An Open Letter from Tanatsei Gambura

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To my “art is dispensable” friends and foes:

Your assertions have long been stifling to those of us whose job on this planet is to create the lives and societies that we want to live in, the lives and societies that you want to live in. Many a time, you remark that creative arts are hobbies, that they are not essential for human survival and do not develop the modern world. However, human beings have never in history existed by mere survival, which is to say with food, water and shelter alone. In fact, it is the exact opposite of that reality that humanises us. Creativity, innovation and social understanding have been the defining factors in separating human beings from the rest of the animal kingdom. To claim that creative arts and culture are not essential for survival is to both erroneously say that humans exist to survive and that they can do so without the art and culture.

An artist myself, I have had disapproving word after word hurled at me for the path that my life is taking, especially because I am regarded an intellectual or an academic. I will clarify this once and for all: those two identities are not mutually exclusive and are, in fact, one identity. The foundation of creative arts is critical inquiry and the expression of selves through them. An artist like me, just like anyone else in the world, should have the freedom to decide and choose the path in life that is most fulfilling, without the burden of stigma, ignorant judgement, and secondary treatment.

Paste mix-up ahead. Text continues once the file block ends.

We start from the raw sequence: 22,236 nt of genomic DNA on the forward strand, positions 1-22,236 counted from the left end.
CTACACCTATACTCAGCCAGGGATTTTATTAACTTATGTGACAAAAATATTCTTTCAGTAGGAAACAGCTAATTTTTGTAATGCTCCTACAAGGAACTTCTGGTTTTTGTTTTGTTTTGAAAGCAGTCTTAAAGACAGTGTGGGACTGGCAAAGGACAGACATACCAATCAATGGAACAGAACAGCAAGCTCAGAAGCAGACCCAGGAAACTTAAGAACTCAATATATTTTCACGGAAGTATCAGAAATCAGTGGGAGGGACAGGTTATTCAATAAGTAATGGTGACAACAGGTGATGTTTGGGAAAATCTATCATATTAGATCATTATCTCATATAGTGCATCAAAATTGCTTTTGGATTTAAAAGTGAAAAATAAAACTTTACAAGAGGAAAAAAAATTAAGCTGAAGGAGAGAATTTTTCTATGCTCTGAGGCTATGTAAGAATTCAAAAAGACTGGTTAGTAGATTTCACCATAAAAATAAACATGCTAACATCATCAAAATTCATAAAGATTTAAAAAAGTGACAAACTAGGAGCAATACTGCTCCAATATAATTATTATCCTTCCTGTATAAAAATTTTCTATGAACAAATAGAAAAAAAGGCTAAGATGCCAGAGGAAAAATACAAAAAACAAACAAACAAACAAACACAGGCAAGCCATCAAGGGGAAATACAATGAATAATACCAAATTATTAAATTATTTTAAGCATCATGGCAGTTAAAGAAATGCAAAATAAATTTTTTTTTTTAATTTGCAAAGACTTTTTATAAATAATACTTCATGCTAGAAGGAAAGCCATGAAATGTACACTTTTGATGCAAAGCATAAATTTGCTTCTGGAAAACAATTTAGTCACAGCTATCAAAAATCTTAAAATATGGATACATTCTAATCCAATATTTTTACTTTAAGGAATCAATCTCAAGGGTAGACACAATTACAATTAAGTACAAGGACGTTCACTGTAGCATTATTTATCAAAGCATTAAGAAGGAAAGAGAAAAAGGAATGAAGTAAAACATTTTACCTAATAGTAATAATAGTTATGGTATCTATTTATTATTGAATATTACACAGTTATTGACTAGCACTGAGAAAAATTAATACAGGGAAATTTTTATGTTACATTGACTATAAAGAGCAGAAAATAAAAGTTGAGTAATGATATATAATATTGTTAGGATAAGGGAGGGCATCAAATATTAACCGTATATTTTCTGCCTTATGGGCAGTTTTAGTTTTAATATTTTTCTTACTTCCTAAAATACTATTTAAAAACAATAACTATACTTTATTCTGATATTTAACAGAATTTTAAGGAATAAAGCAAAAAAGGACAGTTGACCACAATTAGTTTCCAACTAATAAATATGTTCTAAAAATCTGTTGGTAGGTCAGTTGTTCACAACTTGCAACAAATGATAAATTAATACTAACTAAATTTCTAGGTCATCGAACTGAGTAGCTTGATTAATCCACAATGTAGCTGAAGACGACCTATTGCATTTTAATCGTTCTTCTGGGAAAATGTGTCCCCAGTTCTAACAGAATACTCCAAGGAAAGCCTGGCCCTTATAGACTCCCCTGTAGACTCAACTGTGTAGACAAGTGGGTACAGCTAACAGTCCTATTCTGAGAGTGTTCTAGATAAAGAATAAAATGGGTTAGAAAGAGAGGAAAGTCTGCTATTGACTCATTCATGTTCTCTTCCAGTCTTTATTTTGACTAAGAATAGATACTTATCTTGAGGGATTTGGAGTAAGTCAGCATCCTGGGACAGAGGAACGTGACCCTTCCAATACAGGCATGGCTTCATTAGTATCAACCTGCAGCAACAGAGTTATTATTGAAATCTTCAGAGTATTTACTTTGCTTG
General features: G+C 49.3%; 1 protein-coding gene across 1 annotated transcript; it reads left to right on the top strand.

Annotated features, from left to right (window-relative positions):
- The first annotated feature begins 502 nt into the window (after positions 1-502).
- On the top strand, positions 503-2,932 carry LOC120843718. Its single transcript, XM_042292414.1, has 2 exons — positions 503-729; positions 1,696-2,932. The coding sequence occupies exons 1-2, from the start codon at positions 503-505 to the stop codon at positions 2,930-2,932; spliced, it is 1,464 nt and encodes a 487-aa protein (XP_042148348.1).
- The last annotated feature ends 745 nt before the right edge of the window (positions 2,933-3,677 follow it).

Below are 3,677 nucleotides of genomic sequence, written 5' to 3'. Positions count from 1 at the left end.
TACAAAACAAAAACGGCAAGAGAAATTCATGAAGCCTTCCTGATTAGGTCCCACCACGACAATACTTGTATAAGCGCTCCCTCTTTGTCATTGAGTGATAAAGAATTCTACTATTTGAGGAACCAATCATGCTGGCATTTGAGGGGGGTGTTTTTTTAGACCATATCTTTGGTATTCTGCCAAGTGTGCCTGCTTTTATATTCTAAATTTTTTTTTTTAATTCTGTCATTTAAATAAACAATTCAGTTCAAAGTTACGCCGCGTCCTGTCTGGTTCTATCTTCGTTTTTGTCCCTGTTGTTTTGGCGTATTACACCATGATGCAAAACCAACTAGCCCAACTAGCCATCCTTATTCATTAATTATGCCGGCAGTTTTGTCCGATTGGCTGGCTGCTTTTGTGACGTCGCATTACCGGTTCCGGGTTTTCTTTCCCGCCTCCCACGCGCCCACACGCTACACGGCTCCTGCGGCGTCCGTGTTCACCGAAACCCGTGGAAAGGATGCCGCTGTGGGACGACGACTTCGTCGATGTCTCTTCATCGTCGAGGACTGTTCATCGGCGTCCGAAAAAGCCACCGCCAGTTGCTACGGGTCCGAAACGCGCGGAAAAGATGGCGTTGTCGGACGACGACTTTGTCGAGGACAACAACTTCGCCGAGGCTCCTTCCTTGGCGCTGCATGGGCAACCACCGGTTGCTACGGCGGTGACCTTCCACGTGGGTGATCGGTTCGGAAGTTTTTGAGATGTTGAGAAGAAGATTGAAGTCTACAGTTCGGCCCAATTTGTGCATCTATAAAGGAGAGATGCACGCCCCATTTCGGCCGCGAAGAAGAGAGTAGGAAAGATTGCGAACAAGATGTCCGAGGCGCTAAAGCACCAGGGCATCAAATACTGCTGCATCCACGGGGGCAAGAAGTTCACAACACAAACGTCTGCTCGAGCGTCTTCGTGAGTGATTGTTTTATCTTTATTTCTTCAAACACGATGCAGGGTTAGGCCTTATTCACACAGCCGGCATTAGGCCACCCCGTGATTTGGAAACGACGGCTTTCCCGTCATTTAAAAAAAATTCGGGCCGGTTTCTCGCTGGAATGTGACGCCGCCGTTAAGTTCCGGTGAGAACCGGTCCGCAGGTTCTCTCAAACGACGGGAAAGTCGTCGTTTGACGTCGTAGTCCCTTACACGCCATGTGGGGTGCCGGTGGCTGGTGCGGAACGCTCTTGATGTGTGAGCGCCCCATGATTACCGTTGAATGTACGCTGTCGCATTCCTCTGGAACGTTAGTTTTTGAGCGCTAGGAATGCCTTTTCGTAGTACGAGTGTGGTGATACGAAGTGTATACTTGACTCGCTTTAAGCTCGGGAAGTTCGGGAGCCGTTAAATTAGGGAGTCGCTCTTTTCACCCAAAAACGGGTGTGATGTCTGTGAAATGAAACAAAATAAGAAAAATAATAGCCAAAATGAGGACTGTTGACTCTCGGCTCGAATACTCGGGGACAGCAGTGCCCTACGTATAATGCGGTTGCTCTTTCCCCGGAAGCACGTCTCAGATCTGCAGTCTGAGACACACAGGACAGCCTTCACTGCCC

We need to redefine how we quantify and qualify value. Too often, you criticise that which you know little of. Go out, engage and learn. Support the creative and cultural sector by paying artists without using the word “exposure”, funding arts initiatives, allowing your child to study theatre and consuming creative goods yourself. The arts are intellectually critical and socially imperative, politically rousing and economically viable. They examine the past, interrogate the present and craft a future.

Yours in faith,

Tanatsei Gambura.

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